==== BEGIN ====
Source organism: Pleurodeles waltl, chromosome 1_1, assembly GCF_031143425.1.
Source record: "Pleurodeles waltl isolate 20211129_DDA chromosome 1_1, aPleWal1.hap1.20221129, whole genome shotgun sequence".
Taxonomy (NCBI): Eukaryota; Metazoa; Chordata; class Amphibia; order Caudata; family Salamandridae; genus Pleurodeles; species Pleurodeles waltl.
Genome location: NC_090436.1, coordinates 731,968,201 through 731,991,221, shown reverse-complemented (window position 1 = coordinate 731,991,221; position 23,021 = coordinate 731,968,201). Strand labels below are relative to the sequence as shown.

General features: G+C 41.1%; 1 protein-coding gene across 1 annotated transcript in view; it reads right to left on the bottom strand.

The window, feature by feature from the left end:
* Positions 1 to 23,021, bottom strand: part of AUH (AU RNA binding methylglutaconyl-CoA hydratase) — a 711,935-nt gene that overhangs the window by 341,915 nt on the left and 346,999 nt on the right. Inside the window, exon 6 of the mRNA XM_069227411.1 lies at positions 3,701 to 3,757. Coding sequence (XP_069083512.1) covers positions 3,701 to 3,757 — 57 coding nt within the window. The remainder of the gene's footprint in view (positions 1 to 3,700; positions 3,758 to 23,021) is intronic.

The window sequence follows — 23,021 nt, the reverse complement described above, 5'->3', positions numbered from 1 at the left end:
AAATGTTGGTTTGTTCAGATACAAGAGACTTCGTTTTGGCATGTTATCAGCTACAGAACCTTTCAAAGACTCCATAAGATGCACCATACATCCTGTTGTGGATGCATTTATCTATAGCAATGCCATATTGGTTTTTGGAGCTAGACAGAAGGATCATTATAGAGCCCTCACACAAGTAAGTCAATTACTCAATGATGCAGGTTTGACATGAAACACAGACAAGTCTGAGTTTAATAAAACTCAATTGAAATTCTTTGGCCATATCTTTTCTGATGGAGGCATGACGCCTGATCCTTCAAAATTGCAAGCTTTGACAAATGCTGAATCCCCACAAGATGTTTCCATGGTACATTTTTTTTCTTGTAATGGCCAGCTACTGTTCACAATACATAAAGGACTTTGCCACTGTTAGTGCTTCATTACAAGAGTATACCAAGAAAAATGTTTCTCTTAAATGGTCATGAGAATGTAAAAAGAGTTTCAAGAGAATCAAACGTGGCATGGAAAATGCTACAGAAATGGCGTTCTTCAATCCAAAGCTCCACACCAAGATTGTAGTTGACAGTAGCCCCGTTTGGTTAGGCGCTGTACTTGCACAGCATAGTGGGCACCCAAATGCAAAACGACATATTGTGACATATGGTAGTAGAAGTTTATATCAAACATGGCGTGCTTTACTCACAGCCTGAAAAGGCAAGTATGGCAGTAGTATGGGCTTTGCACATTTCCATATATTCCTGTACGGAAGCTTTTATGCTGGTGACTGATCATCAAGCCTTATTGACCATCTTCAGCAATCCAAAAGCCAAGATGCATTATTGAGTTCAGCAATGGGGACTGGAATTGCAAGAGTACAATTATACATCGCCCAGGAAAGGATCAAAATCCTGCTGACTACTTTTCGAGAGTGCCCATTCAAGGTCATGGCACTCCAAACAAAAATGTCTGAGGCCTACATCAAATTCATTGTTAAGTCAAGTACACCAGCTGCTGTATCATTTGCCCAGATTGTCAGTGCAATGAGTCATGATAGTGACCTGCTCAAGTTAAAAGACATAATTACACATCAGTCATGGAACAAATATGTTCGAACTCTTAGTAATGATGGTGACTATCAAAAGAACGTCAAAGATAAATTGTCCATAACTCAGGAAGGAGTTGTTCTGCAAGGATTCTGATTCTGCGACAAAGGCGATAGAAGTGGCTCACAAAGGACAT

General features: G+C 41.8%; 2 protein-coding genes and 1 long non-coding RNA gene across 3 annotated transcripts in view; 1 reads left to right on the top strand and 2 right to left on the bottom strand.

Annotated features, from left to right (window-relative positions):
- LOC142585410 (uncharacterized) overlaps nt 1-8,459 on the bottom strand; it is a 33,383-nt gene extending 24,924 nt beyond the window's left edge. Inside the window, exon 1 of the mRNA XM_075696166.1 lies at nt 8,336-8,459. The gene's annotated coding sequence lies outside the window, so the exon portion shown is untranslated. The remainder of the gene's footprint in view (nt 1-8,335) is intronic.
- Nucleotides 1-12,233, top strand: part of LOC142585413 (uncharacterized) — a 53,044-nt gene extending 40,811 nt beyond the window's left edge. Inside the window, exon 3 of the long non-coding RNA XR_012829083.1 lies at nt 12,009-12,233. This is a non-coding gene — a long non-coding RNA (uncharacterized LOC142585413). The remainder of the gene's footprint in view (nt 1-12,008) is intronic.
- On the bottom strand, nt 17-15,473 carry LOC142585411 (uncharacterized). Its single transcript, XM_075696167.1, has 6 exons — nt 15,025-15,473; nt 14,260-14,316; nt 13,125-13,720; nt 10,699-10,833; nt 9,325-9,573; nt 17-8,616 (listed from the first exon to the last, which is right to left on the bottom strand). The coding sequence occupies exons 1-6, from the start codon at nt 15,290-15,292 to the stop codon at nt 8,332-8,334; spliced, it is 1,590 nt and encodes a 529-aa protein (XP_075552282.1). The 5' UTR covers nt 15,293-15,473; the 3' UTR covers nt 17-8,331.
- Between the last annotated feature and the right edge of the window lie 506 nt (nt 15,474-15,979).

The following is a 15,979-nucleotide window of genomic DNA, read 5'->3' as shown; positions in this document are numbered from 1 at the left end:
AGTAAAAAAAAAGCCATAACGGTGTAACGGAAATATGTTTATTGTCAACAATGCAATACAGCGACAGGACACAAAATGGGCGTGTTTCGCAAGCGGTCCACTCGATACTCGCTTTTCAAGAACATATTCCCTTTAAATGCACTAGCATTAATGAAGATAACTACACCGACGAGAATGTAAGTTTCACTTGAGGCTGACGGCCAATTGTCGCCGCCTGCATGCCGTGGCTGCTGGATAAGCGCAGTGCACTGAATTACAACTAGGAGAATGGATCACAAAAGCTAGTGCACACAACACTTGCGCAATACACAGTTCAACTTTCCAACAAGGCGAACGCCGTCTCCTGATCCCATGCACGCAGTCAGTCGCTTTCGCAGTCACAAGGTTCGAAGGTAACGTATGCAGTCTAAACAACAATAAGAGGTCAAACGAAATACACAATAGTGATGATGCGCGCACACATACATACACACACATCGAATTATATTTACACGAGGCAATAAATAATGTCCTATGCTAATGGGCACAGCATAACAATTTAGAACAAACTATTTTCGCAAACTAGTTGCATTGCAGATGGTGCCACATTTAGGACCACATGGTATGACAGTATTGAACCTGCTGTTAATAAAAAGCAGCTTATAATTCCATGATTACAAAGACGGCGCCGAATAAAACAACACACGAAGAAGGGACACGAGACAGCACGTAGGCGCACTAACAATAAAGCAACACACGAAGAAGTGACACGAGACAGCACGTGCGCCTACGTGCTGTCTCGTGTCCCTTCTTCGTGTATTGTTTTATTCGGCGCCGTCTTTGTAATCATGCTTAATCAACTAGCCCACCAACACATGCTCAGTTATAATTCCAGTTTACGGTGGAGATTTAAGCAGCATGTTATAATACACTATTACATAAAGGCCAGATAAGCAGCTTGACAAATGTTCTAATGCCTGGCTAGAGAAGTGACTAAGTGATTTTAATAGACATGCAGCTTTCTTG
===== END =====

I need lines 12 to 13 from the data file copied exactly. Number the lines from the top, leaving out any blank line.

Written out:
- LOC142585410 (uncharacterized) overlaps nt 1-8,459 on the bottom strand; it is a 33,383-nt gene extending 24,924 nt beyond the window's left edge. Inside the window, exon 1 of the mRNA XM_075696166.1 lies at nt 8,336-8,459. The gene's annotated coding sequence lies outside the window, so the exon portion shown is untranslated. The remainder of the gene's footprint in view (nt 1-8,335) is intronic.
- Nucleotides 1-12,233, top strand: part of LOC142585413 (uncharacterized) — a 53,044-nt gene extending 40,811 nt beyond the window's left edge. Inside the window, exon 3 of the long non-coding RNA XR_012829083.1 lies at nt 12,009-12,233. This is a non-coding gene — a long non-coding RNA (uncharacterized LOC142585413). The remainder of the gene's footprint in view (nt 1-12,008) is intronic.